of S 17,000, and is managed by 17 direc
tors, through a general manager. Etch
district has one director. The central
exchange has a bonded agent in each
of the principal markets of thecountry,
from whom it receives regular tele
graphic advices as to market condi
tions and carload sales. These advices
are issued to the local associations in
daily bulletin. Business is done on a
cash basis, prompt accountings being
The exchange takes care of all liti
gation arising out of the marketing of
the fruit handles all claims, conducts
an extensive citrus fruit advertising
campaign, and develops new markets.
Every shipper reserves the right to
regulate and control "his own ship
ments, to develop his own brands, to
use his own judgment as to when,
where, how and at what price he shall
sell, even in competition with his fel
"Walnut Growers Organised
The California Walnut Growers' as
sociation renders about the same serv
ice to the walnut growers of southern
California as is rendered to the citrus
fruit growers by the Fruit Growers"
exchange. The general association is
made up of members of local 'ones. The
central body has made uniform rules
for grading and bleaching. The wal
nuts must be passed oVer a screen with
meshes one inch in diameter. All
which pass over are"No. 1," and ths
which go through are "No. 2." They
must be free from stains and blemishes
and the "crack" of these nuts must
shoVv that at least S6 per cent nave
These two associations are typical
of a large number of selling organiza
tions in California.
Co-operative Stock Company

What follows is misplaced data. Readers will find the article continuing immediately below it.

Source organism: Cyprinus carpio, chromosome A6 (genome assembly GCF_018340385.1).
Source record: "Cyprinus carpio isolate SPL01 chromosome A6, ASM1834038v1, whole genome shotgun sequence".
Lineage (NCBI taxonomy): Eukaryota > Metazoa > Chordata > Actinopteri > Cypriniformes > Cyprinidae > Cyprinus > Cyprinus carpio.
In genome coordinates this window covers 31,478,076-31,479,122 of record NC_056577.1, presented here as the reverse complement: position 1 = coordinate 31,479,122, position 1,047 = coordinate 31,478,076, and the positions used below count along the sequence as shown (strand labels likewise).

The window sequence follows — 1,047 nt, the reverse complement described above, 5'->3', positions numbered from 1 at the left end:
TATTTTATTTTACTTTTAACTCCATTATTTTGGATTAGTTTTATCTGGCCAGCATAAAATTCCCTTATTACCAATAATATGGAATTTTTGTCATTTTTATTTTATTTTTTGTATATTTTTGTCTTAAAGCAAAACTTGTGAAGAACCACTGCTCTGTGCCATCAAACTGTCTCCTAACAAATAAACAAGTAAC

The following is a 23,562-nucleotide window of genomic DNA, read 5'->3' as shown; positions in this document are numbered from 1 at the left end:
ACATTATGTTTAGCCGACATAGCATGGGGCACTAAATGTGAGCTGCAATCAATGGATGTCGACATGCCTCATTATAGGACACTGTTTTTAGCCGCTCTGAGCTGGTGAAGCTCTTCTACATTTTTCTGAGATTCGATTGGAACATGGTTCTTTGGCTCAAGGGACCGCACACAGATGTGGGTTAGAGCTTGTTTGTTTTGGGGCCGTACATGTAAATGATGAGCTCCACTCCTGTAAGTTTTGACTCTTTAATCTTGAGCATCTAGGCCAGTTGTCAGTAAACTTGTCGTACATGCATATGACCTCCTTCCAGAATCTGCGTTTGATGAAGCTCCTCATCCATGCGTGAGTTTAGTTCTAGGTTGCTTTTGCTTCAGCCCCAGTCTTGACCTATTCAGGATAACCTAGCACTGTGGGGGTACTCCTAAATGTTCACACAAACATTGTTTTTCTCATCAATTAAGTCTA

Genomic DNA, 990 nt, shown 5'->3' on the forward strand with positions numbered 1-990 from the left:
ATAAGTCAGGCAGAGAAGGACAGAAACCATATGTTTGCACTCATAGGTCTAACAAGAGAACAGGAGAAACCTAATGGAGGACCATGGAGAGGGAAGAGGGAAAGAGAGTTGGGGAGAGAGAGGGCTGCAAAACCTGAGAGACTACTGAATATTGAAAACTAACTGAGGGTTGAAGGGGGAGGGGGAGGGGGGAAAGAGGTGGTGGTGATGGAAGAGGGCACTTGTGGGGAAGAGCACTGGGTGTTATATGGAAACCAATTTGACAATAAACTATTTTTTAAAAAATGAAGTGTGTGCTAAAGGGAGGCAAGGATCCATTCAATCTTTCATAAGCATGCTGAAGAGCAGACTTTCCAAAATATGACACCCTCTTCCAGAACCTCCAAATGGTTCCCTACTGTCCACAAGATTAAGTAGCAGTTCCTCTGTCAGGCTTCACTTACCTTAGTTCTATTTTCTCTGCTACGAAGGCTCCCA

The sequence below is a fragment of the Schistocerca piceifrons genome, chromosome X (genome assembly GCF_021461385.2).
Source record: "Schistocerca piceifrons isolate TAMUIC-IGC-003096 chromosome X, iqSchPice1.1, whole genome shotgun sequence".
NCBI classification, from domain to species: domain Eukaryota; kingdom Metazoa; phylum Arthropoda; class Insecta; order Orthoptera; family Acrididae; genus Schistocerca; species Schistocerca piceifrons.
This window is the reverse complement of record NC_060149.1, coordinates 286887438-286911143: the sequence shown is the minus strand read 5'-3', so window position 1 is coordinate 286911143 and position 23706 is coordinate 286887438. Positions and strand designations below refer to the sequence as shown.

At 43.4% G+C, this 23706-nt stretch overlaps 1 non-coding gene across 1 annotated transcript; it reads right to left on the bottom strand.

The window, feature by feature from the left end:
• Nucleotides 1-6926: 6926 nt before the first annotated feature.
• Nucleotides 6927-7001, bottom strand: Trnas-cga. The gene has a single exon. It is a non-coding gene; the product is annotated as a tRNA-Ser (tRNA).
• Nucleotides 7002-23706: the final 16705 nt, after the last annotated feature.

Another type of co-operative organi
zation for the marketing of crops is
the Grand Junction (Col.) Fruit Grow
ers' association. It Is a stock com
pany composed exclusively of ' fruit
growers, with a membership of 1000.
Its objects are to market fruit pro
duced by its members advantageously;
-to broaden the deciduous fruit market;
to encourage better methods of grow
ing, and to grade the fruit that is
shipped. It furnishes Its men-.brs with
all the supplies necessary for the prop
er maintenance of their orchards, such
as spraying machines, spraying mate
rials, boxes, fertilizer and nails.
Experts are employed to teach the
members proper methods of growing
spraying, picking and packing their
fruit The association handles its own
distribution and sales. It sells direct
to the wholesale fruit dealers through
It own broker representatives. Its
charges are made on the basis of cost
for icing, refrigeration and such items,
and 7 per cent of the net proceeds aftr
these items are deducted.
Handling the Melon Crop
The Rocky Ford Melon Rrmran' .-